Now que up Queen! Thunderbolts and Lightening… very, very frightening!

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From the moment we arrived at the race, there were huge clouds giving us a great lightning show just to the south of us. But as we started running, the clouds started building up and the lightening was all around us. It finally opened up on us about a half hour into the run for about 1.5-2 hours. Honestly, the rain felt WONDERFUL, but I’m a huge scaredy cat when it comes to being outdoors in dangerous weather. Kim and I were running together at this point and she probably wanted to push me off the path because I wouldn’t shut up about how freaked out I was every time I saw the lightening.

At some point we were separated and then it was like a Merry-Go-Round as I somehow caught up to Penny, Maggie and Karen who asked where Barb, Kim and Michelle were. Then as I found Michelle, she’d ask where everyone else was. I lost Kim and Barb for a good part of the evening and at one point Michelle I think ran backward to try to find Karen!

funny-pictures-this-kitten-is-confusedEven my coach, Tom apparently said hi to me several times through the night, but I was oblivious and didn’t see him until it started to get light and my iPod stopped working. I also was blaring it, so I didn’t hear much else except Straight No Chaser for a couple of hours – sorry, Tom 🙂

There was also this little-ish hill. I don’t hate hills, I actually love hills and am a pretty strong hill runner. But after 23 miles and 23 times of seeing this hill, I named it, ‘The Stupid Hill’. I still didn’t hate it. It was just that now I had to walk The Stupid Hill. When you’re running an ultra marathon, you need to walk. Most people will never make it if they don’t. Ask everyone who ran that race because they walked up The Stupid Hill, too. And at some point going DOWN The Stupid Hill becomes as tiring as going up it.

As far as fueling, I hadn’t even thought of my plan, other than drink often and make sure I had something to eat every half hour. It didn’t occur to me I would lose complete track of the time and thankfully, Karen shared her plan to drink every 2 miles and eat every 5 miles.

To be honest, I followed that rule for the first 10 miles. After that it became a blur. I know I drank my Isagenix e+ shots at miles 13 and again at mile 25 which helped tremendously, but I also ate a lot more frequently and drank more, too. I pre-made quite a bit of concentrated Caffeinated Raspberry Buzz Tailwind and Lemon Tailwind for my drop bag which has worked great for me on 4-hr runs. I also had umeboshi and brown rice balls that I nibbled on for extra salt and carbs, too.

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I predicted the humidity might take a toll on me and it still did despite my best fueling efforts. I also alternated with extra water and Gatorade every loop, a few pieces of candy, a half a banana, and at dawn the aid station provided boiled potatoes I actually LOVED!!!  Who knew?! I tried Mountain Dew around 20 miles, but it was too sweet. #gag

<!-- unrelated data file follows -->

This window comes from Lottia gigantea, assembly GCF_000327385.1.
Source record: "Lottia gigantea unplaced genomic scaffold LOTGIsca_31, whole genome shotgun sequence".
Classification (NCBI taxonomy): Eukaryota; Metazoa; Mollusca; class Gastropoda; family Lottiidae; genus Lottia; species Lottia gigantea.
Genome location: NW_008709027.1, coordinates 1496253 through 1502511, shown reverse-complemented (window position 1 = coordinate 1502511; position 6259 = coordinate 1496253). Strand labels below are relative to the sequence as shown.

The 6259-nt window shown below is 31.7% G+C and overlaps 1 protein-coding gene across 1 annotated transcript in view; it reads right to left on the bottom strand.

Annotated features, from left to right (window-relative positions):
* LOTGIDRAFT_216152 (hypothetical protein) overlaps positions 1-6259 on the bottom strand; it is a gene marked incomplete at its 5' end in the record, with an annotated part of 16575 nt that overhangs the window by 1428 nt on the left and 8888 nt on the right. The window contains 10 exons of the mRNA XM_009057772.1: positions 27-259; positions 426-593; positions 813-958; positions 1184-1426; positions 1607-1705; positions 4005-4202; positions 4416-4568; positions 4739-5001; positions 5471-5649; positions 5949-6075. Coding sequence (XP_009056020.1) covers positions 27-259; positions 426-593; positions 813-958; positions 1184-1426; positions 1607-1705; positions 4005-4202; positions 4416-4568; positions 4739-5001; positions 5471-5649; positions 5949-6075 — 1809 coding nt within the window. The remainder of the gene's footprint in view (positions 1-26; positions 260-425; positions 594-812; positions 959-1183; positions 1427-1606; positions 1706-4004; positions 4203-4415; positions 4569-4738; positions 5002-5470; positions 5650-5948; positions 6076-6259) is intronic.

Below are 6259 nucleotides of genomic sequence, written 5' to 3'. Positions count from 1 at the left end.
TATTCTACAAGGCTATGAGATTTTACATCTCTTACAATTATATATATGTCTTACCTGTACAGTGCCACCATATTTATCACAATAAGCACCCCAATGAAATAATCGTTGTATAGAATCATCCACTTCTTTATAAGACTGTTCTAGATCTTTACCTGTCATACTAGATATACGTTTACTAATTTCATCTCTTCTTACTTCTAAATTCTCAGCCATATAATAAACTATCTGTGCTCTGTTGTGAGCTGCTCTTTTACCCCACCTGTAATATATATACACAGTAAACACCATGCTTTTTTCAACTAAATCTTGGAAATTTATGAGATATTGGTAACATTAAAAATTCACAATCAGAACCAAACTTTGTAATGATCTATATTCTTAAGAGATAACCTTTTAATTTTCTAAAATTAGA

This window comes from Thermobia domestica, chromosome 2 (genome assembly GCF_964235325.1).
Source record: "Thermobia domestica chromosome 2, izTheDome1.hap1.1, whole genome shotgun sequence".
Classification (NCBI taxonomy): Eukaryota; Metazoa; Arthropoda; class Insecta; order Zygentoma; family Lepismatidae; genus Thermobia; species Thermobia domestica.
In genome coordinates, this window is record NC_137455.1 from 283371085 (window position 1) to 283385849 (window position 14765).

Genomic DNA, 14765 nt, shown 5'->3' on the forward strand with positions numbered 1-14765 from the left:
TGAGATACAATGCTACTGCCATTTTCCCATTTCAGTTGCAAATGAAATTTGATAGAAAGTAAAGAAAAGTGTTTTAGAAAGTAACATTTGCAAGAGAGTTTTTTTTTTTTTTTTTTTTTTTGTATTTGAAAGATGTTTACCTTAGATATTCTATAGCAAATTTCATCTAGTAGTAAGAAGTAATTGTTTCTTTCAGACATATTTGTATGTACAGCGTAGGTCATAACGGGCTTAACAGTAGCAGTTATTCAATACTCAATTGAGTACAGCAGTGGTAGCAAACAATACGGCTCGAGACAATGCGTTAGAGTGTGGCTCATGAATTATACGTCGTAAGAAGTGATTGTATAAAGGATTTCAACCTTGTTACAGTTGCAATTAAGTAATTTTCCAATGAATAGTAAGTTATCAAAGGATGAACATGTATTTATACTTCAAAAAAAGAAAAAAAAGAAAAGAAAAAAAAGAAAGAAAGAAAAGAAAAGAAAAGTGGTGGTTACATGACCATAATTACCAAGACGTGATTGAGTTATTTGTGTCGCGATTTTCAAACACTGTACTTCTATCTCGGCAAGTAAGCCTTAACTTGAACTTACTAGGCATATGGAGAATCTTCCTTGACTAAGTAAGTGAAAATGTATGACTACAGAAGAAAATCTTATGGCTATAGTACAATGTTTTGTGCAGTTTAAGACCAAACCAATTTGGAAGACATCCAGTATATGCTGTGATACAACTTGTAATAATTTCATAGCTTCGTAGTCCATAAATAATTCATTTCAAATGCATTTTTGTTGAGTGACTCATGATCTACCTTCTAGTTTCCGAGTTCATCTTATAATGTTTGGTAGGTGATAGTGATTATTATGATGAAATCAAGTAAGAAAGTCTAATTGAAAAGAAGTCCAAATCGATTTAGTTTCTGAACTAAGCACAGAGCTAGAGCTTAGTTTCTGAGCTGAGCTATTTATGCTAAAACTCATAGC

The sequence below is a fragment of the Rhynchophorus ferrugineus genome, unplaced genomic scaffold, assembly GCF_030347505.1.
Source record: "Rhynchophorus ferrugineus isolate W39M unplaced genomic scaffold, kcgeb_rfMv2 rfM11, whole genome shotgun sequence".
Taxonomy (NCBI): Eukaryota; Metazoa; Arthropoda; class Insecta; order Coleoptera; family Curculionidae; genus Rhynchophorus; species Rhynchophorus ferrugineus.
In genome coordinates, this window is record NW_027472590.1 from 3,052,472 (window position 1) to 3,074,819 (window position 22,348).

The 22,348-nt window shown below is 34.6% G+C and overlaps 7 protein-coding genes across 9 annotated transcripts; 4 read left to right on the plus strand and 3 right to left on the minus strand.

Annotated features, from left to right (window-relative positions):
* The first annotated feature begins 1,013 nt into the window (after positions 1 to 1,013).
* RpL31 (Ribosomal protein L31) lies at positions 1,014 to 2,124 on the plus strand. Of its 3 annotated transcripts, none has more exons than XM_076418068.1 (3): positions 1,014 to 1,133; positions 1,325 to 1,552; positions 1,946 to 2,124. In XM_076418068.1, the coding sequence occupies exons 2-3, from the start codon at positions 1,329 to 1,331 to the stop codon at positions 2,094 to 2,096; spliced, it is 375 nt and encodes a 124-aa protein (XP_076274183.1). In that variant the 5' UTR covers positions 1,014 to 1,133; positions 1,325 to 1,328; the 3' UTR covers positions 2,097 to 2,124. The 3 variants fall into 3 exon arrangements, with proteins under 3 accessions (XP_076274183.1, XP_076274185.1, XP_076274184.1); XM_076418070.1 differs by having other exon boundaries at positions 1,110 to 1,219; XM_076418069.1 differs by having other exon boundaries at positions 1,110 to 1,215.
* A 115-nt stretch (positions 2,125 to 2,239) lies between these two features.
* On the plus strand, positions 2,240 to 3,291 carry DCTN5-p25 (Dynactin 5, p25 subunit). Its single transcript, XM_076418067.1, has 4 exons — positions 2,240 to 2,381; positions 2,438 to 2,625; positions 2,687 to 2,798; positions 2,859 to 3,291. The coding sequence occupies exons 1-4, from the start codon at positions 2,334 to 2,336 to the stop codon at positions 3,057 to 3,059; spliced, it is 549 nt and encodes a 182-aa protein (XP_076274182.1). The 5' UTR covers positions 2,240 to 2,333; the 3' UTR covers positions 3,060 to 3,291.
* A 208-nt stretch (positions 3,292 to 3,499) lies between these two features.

At the 2 hour point, I couldn’t believe we still had 4 hours to go. At the 4 hour point, I couldn’t believe we still had 2 more hours. At 23 miles the leg cramps started. Just like in my Chicago Marathon! GRRRRR! This time I didn’t panic. I just stretched a bit, walked for about 2 miles and started pounding down the Gatorade at every single lap to see if I could curb the cramps. At this point, I knew I would make my goal of 27 miles, but now I had it in my mind to reach 30. It meant I had to speed up and go faster than the 18 minute miles I had just finished. If I could go under 15 minute miles, I could do it.

At 25 miles I adopted a very funny hip shuffle run that got the job done. I finally saw Barb who I thought had flown by me at the very beginning. She looked so strong and decided to stay with me for the last few miles as we crossed the finish together! She probably could have run another whole lap around me, but I was grateful for her company. Thank you, Barb!

This was Barb’s and Kim’s first Ultra and they both ROCKED it! I’m so proud of them and know the ultra bug has hit its mark with them, too.

I still can’t believe I ran 30 miles in 6 hours. We walked past the finish line until my Garmin said 30. It was 30 official laps. Each loop was a 0.9732971994 mile. I finished in 6 hours.

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I was shocked when I discovered I placed 4th overall for women and was 1st in the Women’s Master’s Division. REALLY? ME? AAND… Barb took 2nd!  WOOHOO! We both received the coolest nutcracker awards and Mr. Pirate is happily sitting on my mantle next to my finisher’s medal.

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Do you think he’ll get lonely and want a friend to join him next year?

Maybe there’s a rumor of us getting together for another ultra event in the future? Time will tell and you’ll just have to wait and see 🙂